No. 7 at 1304 South 18th Street is in the Lafayette Square Neighborhood. Per the list above, it was built in 1897 whereas the official city record lists it at 1900. This is another one that likely became obsolete due to the narrow city street. Either way, it's an oldie but a goodie now zoned commercial as a photography studio.

No. 26 at 2100 North 2nd Street is located on the Near North Riverfront Neighborhood. City records indicate that is was built in 1887, not 1919 per the above list and has been in private hands since the city started posting their data online in 1997.

No. 28 at 3934 Enright Avenue was built in 1900 and renovated around 1960. Again, the list above appears to be incorrect. Per city records, it changed hands from the City of St. Louis to the private sector in 2001 and is now a residence. 

This one has to be the most amazingly transformed space of them all. The current owners have done something truly amazing here, and with their permission, I've linked to their blog "A Fire Pole in the Dining Room" and am including an interior photo. I am in awe of high design and creativity at this level.

You have to click around the photos to take in the amazing work. Take special note of the firehose lights. I can image sitting in this place listening and spieling to this.

The property was featured on the popular HGTV show "House Hunters".

The 2007 Google Streetview image shows the home to the east prior to investment and no fence to the west. Today, there is a cool metal fence on the west side of the property.

No. 29 is another one most St. Louisan's will likely recognize as it sits on the west side of the well-travelled Vandeventer Avenue in the Forest Park Southeast Neighborhood.

City records say it was built in 1887, not 1888 per the list. City records also indicated it switched hands to the private sector in 1982. It is currently for sale. Man, the font on this one is so cool.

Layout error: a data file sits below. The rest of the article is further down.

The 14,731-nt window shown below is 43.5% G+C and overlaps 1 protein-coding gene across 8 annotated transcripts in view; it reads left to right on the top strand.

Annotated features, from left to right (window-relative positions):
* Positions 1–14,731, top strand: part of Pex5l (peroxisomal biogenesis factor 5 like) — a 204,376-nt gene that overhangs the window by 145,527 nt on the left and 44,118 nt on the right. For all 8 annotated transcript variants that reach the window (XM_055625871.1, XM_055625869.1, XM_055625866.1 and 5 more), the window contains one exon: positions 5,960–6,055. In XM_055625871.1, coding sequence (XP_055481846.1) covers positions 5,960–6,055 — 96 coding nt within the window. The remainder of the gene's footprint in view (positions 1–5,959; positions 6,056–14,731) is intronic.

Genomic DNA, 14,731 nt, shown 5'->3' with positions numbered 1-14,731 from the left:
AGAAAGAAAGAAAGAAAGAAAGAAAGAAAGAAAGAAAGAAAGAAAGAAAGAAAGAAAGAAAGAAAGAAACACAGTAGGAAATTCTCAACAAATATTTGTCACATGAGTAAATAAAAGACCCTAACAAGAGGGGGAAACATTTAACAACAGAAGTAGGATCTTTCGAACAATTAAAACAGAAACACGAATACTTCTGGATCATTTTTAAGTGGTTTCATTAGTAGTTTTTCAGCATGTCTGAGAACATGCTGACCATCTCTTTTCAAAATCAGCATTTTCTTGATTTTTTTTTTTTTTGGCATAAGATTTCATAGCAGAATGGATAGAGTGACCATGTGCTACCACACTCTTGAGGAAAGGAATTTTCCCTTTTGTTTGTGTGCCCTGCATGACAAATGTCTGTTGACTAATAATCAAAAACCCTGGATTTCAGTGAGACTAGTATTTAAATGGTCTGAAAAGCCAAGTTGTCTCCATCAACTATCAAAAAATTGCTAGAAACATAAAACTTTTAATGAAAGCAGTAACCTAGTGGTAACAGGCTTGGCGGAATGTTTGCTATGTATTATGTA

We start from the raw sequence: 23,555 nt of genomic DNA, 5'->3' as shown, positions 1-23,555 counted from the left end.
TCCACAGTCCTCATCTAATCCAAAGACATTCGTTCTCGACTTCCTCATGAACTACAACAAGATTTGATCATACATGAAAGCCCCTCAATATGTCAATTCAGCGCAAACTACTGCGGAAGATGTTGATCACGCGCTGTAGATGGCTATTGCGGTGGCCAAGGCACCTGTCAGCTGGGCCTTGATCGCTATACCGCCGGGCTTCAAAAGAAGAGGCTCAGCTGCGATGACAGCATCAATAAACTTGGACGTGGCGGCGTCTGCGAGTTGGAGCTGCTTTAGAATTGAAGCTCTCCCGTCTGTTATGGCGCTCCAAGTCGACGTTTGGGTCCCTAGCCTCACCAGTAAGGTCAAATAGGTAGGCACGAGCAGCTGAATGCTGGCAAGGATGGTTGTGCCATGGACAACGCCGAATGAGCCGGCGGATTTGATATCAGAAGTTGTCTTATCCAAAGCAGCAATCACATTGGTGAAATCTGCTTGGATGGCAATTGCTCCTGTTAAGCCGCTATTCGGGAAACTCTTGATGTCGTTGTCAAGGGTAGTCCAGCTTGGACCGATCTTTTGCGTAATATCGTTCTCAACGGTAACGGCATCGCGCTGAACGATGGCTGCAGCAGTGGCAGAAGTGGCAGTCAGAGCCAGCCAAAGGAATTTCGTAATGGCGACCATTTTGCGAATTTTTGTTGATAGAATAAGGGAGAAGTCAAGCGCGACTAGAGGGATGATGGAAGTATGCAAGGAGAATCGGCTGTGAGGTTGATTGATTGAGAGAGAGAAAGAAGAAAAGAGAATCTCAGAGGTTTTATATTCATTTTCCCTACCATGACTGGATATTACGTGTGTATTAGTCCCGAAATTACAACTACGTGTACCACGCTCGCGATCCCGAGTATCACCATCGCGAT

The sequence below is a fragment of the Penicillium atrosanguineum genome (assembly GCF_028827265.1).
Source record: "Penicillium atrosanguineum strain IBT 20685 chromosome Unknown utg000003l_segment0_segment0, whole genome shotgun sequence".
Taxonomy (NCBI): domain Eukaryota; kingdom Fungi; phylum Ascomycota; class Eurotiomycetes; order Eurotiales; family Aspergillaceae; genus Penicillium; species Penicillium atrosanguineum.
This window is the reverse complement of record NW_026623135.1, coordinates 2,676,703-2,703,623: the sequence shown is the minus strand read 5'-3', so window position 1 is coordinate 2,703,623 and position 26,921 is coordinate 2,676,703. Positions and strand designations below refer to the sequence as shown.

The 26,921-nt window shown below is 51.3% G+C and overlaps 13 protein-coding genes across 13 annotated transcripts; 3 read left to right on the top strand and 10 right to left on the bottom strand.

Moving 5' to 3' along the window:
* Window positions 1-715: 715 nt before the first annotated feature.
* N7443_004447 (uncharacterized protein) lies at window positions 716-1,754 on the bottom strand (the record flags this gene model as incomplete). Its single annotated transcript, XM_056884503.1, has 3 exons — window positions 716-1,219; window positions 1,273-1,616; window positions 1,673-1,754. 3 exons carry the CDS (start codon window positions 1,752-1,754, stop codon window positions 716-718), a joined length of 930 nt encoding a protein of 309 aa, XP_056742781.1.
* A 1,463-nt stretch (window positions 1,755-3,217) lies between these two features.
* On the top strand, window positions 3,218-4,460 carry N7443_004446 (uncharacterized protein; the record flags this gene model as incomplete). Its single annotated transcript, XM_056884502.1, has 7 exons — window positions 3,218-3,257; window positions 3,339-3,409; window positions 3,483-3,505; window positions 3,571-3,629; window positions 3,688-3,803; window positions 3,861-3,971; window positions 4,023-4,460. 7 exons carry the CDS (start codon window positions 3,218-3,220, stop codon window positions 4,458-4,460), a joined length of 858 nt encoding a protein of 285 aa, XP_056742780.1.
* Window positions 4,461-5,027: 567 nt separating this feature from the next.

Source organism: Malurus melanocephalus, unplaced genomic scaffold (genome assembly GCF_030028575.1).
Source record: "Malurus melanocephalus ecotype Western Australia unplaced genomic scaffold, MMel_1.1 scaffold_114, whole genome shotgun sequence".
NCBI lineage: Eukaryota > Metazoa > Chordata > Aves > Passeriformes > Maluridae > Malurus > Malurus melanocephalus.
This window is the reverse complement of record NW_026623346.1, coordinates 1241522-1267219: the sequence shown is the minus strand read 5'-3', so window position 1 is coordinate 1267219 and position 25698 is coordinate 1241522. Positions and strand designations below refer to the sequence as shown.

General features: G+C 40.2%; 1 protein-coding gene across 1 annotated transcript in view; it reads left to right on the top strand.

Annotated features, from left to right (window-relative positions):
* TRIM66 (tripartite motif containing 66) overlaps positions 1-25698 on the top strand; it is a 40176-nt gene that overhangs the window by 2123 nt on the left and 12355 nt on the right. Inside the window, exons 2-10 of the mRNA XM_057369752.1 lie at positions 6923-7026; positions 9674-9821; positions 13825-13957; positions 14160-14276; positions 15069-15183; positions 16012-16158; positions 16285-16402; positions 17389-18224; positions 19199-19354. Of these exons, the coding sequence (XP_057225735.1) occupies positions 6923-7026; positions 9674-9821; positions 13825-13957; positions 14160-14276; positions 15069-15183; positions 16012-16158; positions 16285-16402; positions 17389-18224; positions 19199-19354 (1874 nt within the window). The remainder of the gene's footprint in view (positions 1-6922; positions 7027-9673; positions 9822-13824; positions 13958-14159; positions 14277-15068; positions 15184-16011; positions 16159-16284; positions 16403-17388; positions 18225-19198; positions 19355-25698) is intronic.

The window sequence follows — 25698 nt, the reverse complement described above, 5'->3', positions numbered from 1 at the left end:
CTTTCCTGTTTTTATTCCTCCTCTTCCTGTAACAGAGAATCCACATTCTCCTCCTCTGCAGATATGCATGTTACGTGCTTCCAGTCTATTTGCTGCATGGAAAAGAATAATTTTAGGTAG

No. 32 at 2000 Washington Avenue is in the Downtown West Neighborhood. As reported by nextSTL in July, 2015, its owners are seeking a listing on the National Register of Historic Places, making it eligible for tax credits that will assist with a mixed-use renovation to 2nd floor residential and 1st floor retail/commercial. Godspeed good people; opening up those bricked-in windows and front bays would make a world of difference.

No. 36 is listed at 1719 North Union in the Wells/Goodfellow Neighborhood, but the official city record lists it at 1717 North Union Boulevard, indicating ownership by a Florrissant, Missouri guy. The official record also indicates it was built in 1904, not 1911 as per the list I was provided. This one is in pretty rough shape and needs some love.

No. 40/41 is at 707 North 11th Street in the Downtown Neighborhood. It is currently home to a couple legal firms. The city records list the building date at 1887. The information from the list I was provided says it was built in 1904. This one is most recognizable by the firehouse lights above one of the bays.

No. 45 is at 914 Allen Avenue in Soulard, right next to the Smile/Cheer-Up Building. It is currently in use as a personal residence on a great city street. One of the nice touches on this one is the owners retained the brick entryway leading up to the former front entry. They cleared a couple small areas for two small tree planters, forming a charming courtyard in front of the building.

So there you go. Here's to hoping the firehouse on North Union can find some investment and care before it falls further into disrepair and neglect.

St. Louis Firehouses

St. Louis Firehouses

So in a previous blog, I described my intentions to visit and photograph each of St. Louis' active fire houses. There are a total of 30 currently in operation across the city. There are also 11 or so former firehouses that are still standing. I originally thought I'd blog about those first, but when I visited them, I became fascinated with how some of the older houses became obsolete due to their inner-neighborhood locations and how modern technology with the large fire trucks could no longer get in and out of these older city streets.